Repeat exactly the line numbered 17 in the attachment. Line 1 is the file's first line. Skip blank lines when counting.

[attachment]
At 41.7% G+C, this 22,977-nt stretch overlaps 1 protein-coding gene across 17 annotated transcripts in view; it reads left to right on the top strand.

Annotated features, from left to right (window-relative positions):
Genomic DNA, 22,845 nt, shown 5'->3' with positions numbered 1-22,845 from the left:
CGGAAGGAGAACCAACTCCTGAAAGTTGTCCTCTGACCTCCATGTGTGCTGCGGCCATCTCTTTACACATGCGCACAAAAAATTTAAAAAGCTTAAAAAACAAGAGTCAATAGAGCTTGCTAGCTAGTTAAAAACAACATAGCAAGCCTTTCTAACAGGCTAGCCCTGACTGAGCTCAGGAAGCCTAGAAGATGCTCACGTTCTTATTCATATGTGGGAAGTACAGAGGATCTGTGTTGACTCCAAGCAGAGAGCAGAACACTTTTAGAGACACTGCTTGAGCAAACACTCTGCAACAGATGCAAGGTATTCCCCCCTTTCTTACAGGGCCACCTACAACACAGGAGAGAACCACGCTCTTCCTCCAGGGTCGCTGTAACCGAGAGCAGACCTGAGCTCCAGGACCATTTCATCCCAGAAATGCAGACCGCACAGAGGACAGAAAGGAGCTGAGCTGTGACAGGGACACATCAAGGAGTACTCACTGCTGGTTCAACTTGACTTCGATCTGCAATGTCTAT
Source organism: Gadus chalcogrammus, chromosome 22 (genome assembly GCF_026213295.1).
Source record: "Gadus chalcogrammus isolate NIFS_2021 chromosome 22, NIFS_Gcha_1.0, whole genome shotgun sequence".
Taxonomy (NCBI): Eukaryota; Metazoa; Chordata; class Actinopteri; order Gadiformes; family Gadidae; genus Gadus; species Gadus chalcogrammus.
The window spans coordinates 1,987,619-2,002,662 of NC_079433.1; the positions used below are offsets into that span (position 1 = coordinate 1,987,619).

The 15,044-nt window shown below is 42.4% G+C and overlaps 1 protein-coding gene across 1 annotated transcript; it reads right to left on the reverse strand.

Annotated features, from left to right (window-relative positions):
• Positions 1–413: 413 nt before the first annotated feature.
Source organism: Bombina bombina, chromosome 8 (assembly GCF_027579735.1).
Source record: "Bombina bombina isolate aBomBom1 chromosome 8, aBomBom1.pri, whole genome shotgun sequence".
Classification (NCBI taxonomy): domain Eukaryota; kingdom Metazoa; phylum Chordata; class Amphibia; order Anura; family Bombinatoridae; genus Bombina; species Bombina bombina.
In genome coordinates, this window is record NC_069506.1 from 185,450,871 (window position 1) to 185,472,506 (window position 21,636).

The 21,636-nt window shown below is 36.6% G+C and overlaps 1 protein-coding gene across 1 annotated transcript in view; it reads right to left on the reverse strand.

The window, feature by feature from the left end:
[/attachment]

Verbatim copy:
The window, feature by feature from the left end: